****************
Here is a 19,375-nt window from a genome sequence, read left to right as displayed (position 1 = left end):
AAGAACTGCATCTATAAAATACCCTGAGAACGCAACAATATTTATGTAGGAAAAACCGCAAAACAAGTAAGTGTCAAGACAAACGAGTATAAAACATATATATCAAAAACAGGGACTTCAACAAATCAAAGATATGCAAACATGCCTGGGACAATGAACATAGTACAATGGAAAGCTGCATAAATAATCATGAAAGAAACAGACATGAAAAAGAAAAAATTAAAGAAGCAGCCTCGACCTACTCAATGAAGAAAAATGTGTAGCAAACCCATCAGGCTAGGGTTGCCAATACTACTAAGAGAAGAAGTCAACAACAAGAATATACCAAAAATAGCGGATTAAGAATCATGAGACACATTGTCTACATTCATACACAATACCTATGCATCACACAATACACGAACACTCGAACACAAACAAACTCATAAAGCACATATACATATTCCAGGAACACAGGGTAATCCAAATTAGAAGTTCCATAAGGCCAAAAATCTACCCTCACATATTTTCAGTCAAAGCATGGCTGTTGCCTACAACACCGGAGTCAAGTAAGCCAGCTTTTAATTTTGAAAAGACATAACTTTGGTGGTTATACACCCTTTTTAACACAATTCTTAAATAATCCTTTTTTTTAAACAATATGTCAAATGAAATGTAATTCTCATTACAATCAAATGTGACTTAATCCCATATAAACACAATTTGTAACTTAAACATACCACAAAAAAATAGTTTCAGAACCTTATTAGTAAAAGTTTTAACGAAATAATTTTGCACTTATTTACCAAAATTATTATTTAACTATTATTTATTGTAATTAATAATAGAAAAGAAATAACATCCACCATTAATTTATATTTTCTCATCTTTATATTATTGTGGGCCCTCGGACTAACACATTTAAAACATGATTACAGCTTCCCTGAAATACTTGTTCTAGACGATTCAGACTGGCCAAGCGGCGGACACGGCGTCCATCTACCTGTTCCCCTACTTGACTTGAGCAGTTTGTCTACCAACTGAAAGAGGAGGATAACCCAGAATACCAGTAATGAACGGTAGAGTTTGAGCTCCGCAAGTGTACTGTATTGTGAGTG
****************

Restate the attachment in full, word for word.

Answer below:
Here is a 19,375-nt window from a genome sequence, read left to right as displayed (position 1 = left end):
AAGAACTGCATCTATAAAATACCCTGAGAACGCAACAATATTTATGTAGGAAAAACCGCAAAACAAGTAAGTGTCAAGACAAACGAGTATAAAACATATATATCAAAAACAGGGACTTCAACAAATCAAAGATATGCAAACATGCCTGGGACAATGAACATAGTACAATGGAAAGCTGCATAAATAATCATGAAAGAAACAGACATGAAAAAGAAAAAATTAAAGAAGCAGCCTCGACCTACTCAATGAAGAAAAATGTGTAGCAAACCCATCAGGCTAGGGTTGCCAATACTACTAAGAGAAGAAGTCAACAACAAGAATATACCAAAAATAGCGGATTAAGAATCATGAGACACATTGTCTACATTCATACACAATACCTATGCATCACACAATACACGAACACTCGAACACAAACAAACTCATAAAGCACATATACATATTCCAGGAACACAGGGTAATCCAAATTAGAAGTTCCATAAGGCCAAAAATCTACCCTCACATATTTTCAGTCAAAGCATGGCTGTTGCCTACAACACCGGAGTCAAGTAAGCCAGCTTTTAATTTTGAAAAGACATAACTTTGGTGGTTATACACCCTTTTTAACACAATTCTTAAATAATCCTTTTTTTTAAACAATATGTCAAATGAAATGTAATTCTCATTACAATCAAATGTGACTTAATCCCATATAAACACAATTTGTAACTTAAACATACCACAAAAAAATAGTTTCAGAACCTTATTAGTAAAAGTTTTAACGAAATAATTTTGCACTTATTTACCAAAATTATTATTTAACTATTATTTATTGTAATTAATAATAGAAAAGAAATAACATCCACCATTAATTTATATTTTCTCATCTTTATATTATTGTGGGCCCTCGGACTAACACATTTAAAACATGATTACAGCTTCCCTGAAATACTTGTTCTAGACGATTCAGACTGGCCAAGCGGCGGACACGGCGTCCATCTACCTGTTCCCCTACTTGACTTGAGCAGTTTGTCTACCAACTGAAAGAGGAGGATAACCCAGAATACCAGTAATGAACGGTAGAGTTTGAGCTCCGCAAGTGTACTGTATTGTGAGTG